Treasure Chest
Wild Man Island
Wild Man Island

National Geographic magazine, December, 2000, has an excellent article entitled “Hunt for the First Americans,” about new discoveries in American archeology regarding when and how the earliest people arrived in the Americas. It specifically mentions fossil finds on Prince of Wales Island in Southeast Alaska on which I based the fictionalized cave discoveries in my story. Follow this up with a discussion about the possibility of humans entering the Americas by boat, along the coastlines, prior to people migrating across the Land Bridge from Asia.

To find more detailed information about these archeological discoveries on Prince of Wales Island go to the website of Dr. Timothy H. Heaton. This site describes many caves, including On Your Knees Cave, where researchers found ancient bear bones dating back over 40,000 years, predating the last Glacial Age. They also discovered human remains close to 10,000 years old in this cave, the oldest ever found in Alaska or Canada. What does all this mean?


Bullet Point of view activity: At the moment in the story when Andy first sees the Wild Man, what does he think? What is the Wild Man thinking? Write a couple of paragraphs in the voice of each of these two characters as they wonder, "Who could this possibly be? What is he doing here? How did he get here? Is he dangerous to me? What should I do next?"
Bullet Have kids write and record an original news broadcast in which Andy and his mom are being interviewed on local TV or radio back home in Colorado, after this story has ended.
Bullet Create a story map, illustrating Andy's journey from the beginning to the end of the story. (You can refer to the map at the front of the book.) Highlight the most important locations, and write a brief description of the significance of each stage of Andy's adventure.
Bullet Sea kayaking: Inquire if anyone at your school (staff, parents, kids) might have experience sea kayaking. Perhaps they could come to class, show pictures, bring in equipment, etc.
Bullet Caves would be a fascinating subject to pursue, learning more about how they are formed, human and animal uses of caves, where major cave formations might be found in the U.S. Are there caves in your area?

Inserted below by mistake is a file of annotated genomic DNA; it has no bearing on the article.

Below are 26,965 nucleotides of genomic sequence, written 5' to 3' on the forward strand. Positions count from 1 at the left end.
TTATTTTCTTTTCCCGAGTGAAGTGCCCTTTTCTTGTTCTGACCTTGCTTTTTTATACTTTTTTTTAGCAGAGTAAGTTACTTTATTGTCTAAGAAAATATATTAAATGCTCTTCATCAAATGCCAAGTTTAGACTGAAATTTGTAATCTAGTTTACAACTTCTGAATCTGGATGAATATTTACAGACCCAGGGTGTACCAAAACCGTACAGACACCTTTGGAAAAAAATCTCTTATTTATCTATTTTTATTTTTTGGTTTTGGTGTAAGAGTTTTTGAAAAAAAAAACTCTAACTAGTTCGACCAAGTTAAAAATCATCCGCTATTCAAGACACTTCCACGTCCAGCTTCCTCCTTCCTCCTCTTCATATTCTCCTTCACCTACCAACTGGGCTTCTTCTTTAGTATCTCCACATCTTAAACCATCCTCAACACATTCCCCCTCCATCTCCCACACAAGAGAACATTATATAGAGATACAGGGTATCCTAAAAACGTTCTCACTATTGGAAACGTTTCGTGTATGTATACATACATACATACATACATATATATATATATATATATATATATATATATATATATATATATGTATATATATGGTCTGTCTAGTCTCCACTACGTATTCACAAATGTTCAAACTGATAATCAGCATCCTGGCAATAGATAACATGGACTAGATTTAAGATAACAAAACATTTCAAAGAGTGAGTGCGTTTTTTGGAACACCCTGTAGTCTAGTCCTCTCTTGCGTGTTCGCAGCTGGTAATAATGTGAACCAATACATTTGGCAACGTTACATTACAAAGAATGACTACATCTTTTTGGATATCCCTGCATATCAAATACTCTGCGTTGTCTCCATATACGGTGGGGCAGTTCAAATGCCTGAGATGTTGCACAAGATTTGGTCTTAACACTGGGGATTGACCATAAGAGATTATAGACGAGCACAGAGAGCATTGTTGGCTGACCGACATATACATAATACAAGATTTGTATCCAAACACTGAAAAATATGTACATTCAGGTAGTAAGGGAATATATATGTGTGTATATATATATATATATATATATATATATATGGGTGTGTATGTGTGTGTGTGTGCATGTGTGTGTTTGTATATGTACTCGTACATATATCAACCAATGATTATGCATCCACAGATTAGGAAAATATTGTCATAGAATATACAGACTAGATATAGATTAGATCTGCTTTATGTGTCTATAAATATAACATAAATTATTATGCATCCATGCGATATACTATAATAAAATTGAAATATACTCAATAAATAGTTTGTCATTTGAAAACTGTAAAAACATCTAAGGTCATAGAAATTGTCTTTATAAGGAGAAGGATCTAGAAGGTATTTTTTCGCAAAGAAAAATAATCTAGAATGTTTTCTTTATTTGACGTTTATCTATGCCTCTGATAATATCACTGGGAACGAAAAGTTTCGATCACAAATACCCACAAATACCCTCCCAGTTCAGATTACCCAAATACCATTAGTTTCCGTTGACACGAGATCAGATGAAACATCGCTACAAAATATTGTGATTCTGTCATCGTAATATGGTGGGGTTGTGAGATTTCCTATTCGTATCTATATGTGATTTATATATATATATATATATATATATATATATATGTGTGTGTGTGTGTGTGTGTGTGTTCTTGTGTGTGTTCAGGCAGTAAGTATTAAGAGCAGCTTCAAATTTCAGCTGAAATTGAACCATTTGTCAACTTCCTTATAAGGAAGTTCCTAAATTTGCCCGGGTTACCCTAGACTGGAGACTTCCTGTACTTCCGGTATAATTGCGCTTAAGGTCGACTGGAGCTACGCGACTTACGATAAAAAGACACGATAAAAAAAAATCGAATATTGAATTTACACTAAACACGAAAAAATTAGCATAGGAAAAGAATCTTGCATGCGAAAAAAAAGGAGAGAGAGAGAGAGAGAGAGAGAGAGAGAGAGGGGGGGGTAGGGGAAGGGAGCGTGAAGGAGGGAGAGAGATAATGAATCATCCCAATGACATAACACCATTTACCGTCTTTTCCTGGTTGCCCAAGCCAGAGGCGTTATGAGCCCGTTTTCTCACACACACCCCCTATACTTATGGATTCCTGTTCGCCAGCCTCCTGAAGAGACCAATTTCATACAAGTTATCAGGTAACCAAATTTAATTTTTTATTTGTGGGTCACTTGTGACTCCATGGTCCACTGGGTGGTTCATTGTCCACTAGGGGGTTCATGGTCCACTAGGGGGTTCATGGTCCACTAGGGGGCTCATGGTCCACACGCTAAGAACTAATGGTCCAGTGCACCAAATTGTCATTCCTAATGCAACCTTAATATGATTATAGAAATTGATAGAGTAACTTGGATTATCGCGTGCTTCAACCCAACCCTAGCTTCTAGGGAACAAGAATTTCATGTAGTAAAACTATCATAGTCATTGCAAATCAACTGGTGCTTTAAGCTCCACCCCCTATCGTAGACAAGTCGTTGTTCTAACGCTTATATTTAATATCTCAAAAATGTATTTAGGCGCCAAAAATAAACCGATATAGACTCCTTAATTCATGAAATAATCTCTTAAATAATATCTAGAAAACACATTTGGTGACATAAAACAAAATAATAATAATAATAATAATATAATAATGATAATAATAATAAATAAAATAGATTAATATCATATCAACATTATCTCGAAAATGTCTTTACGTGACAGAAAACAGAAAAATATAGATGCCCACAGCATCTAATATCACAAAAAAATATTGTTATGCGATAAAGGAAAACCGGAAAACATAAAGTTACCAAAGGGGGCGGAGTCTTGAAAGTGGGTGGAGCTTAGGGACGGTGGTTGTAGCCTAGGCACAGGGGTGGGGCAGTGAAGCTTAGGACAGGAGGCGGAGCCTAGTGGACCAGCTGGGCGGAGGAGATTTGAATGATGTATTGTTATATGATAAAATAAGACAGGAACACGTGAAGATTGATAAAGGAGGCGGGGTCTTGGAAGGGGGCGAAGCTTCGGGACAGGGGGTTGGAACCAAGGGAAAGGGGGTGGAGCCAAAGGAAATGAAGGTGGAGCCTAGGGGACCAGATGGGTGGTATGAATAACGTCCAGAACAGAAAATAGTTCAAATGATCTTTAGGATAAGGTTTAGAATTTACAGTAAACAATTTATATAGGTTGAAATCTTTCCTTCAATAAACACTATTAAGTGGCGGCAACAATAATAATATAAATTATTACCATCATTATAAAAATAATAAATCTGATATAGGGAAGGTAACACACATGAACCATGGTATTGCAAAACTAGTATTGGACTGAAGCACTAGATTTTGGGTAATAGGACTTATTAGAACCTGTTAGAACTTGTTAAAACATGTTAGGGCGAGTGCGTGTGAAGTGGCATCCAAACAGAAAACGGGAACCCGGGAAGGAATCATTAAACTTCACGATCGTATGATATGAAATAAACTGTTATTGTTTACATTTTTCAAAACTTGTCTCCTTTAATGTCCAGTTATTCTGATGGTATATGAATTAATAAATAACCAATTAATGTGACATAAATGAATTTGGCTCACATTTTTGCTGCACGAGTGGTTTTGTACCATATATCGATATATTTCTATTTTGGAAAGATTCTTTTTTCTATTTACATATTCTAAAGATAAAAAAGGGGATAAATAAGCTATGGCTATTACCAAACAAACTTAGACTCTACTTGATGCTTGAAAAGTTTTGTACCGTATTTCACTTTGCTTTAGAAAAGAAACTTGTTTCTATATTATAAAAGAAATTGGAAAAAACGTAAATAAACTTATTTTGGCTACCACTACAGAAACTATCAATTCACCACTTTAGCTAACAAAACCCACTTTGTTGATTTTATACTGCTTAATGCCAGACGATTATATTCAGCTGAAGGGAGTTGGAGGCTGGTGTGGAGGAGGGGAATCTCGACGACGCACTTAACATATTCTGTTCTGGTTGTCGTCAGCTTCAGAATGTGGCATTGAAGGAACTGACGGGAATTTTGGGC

Bullet Have a few students research Newfoundland dogs and the ways in which they are used to help rescue people at sea. They actually have webbing between their toes that enables them to swim better! You might point out that the dog on the Lewis and Clark expedition was a Newfoundland. I chose a Newfoundland for my story with this hardy dog from history in mind. There are a number of recent books out about him, including one by Roland Smith entitled Captain's Dog: My Journey With the Lewis and Clark Tribe.
Bullet Have kids write a letter from Andy to his Mom, from inside the cave on the Fortress of the Bears. He doesn't know if he'll ever see her again. What would he tell her about his experiences?
Bullet The Wild Man had consciously decided to become a hermit, living by prehistoric means. Ask students to write about (or discuss) whether they think they could ever be a hermit, would ever want to be one. What things would they miss the most about modern life?
Bullet Admiralty Island, the Fortress of the Bears, was designated by President Carter as a National Monument. What does this designation mean and why would it be important for a place like Admiralty Island? Are there any National Monuments near you?
Bullet Wildlife posters: Have students list all the wildlife mentioned in this story (humpback whales, sea otters, Steller's sea lions, orca whales, ravens, sea gulls, Sitka black-tailed deer, bald eagles, wolves, brown bears, which are coastal grizzlies, and more), then choose one to make a poster or collage about, featuring pictures and information about their selection.
Resources and Ideas for Teaching Will's Novels
Bearstone and
The Big Wander
Changes in Latitudes
Crossing the Wire
Downriver and
River Thunder
Far North
Ghost Canoe
Go Big or Go Home
Jackie's Wild Seattle
Jason's Gold and
Down the Yukon
Kokopelli's Flute
Leaving Protection
The Maze
Never Say Die
Take Me to the River
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